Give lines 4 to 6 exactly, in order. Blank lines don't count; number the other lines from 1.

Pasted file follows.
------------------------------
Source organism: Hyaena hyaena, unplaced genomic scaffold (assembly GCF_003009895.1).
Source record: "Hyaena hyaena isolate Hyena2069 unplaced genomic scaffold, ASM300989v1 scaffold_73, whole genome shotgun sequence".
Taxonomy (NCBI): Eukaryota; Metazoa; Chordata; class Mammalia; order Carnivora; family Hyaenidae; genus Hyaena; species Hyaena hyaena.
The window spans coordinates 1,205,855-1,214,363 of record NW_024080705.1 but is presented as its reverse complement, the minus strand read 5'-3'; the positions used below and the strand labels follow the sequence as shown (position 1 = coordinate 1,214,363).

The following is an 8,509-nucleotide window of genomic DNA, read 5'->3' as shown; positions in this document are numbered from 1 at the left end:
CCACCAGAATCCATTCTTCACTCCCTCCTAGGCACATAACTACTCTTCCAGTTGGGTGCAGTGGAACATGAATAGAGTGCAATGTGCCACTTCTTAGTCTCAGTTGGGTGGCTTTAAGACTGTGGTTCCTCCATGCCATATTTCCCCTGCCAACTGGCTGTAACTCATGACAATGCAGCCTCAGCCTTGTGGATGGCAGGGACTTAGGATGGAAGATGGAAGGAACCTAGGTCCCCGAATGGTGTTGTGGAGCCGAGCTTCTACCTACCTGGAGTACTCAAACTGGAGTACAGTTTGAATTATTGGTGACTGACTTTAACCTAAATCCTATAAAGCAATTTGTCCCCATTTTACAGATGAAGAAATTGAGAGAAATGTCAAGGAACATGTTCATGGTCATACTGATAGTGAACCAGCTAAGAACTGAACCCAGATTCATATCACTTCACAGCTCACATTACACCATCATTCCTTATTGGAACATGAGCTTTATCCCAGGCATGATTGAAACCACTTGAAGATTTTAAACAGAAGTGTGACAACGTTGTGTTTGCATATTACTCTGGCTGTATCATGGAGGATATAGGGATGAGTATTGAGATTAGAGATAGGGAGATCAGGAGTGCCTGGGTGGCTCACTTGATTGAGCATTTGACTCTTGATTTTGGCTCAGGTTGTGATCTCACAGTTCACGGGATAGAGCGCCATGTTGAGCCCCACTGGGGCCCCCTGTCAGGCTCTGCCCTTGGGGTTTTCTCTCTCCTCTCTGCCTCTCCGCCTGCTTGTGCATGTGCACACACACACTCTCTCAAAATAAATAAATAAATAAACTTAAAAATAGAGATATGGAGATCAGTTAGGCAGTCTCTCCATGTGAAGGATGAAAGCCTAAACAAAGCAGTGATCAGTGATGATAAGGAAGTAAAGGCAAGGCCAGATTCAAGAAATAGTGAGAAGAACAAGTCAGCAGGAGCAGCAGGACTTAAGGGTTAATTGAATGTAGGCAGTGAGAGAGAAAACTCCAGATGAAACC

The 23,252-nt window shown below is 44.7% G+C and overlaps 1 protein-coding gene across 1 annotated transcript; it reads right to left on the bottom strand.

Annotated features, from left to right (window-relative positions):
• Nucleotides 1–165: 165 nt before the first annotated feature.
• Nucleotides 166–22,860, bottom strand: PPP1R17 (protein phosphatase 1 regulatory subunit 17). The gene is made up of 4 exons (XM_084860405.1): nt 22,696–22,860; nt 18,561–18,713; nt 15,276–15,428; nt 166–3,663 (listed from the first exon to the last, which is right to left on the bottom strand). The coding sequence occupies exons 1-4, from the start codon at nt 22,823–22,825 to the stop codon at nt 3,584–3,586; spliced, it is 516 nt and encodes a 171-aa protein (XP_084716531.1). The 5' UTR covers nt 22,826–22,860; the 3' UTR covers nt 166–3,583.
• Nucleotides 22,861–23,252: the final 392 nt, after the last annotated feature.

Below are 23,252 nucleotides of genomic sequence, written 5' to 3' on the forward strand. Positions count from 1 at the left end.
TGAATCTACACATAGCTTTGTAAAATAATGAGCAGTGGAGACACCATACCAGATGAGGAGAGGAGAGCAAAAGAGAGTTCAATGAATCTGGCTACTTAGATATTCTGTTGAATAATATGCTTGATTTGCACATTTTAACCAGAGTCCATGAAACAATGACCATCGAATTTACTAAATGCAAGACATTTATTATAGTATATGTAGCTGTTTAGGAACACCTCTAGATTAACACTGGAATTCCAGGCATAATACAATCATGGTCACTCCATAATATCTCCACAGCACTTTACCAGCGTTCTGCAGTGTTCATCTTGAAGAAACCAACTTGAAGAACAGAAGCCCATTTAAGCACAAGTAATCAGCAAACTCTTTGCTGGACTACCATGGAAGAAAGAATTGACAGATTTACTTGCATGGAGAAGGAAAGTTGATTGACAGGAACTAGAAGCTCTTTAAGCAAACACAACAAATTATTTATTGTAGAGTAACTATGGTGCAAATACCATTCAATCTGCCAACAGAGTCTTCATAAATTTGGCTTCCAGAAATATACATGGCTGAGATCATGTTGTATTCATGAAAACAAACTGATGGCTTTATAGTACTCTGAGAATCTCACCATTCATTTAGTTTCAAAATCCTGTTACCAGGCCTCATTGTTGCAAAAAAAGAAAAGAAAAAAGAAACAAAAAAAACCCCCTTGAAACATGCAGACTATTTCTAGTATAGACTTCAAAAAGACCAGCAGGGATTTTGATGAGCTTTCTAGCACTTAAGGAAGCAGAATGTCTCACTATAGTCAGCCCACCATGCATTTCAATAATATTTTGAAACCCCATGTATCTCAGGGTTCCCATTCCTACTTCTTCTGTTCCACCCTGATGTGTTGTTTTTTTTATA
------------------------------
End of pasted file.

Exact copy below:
The window spans coordinates 1,205,855-1,214,363 of record NW_024080705.1 but is presented as its reverse complement, the minus strand read 5'-3'; the positions used below and the strand labels follow the sequence as shown (position 1 = coordinate 1,214,363).

The following is an 8,509-nucleotide window of genomic DNA, read 5'->3' as shown; positions in this document are numbered from 1 at the left end:
CCACCAGAATCCATTCTTCACTCCCTCCTAGGCACATAACTACTCTTCCAGTTGGGTGCAGTGGAACATGAATAGAGTGCAATGTGCCACTTCTTAGTCTCAGTTGGGTGGCTTTAAGACTGTGGTTCCTCCATGCCATATTTCCCCTGCCAACTGGCTGTAACTCATGACAATGCAGCCTCAGCCTTGTGGATGGCAGGGACTTAGGATGGAAGATGGAAGGAACCTAGGTCCCCGAATGGTGTTGTGGAGCCGAGCTTCTACCTACCTGGAGTACTCAAACTGGAGTACAGTTTGAATTATTGGTGACTGACTTTAACCTAAATCCTATAAAGCAATTTGTCCCCATTTTACAGATGAAGAAATTGAGAGAAATGTCAAGGAACATGTTCATGGTCATACTGATAGTGAACCAGCTAAGAACTGAACCCAGATTCATATCACTTCACAGCTCACATTACACCATCATTCCTTATTGGAACATGAGCTTTATCCCAGGCATGATTGAAACCACTTGAAGATTTTAAACAGAAGTGTGACAACGTTGTGTTTGCATATTACTCTGGCTGTATCATGGAGGATATAGGGATGAGTATTGAGATTAGAGATAGGGAGATCAGGAGTGCCTGGGTGGCTCACTTGATTGAGCATTTGACTCTTGATTTTGGCTCAGGTTGTGATCTCACAGTTCACGGGATAGAGCGCCATGTTGAGCCCCACTGGGGCCCCCTGTCAGGCTCTGCCCTTGGGGTTTTCTCTCTCCTCTCTGCCTCTCCGCCTGCTTGTGCATGTGCACACACACACTCTCTCAAAATAAATAAATAAATAAACTTAAAAATAGAGATATGGAGATCAGTTAGGCAGTCTCTCCATGTGAAGGATGAAAGCCTAAACAAAGCAGTGATCAGTGATGATAAGGAAGTAAAGGCAAGGCCAGATTCAAGAAATAGTGAGAAGAACAAGTCAGCAGGAGCAGCAGGACTTAAGGGTTAATTGAATGTAGGCAGTGAGAGAGAAAACTCCAGATGAAACC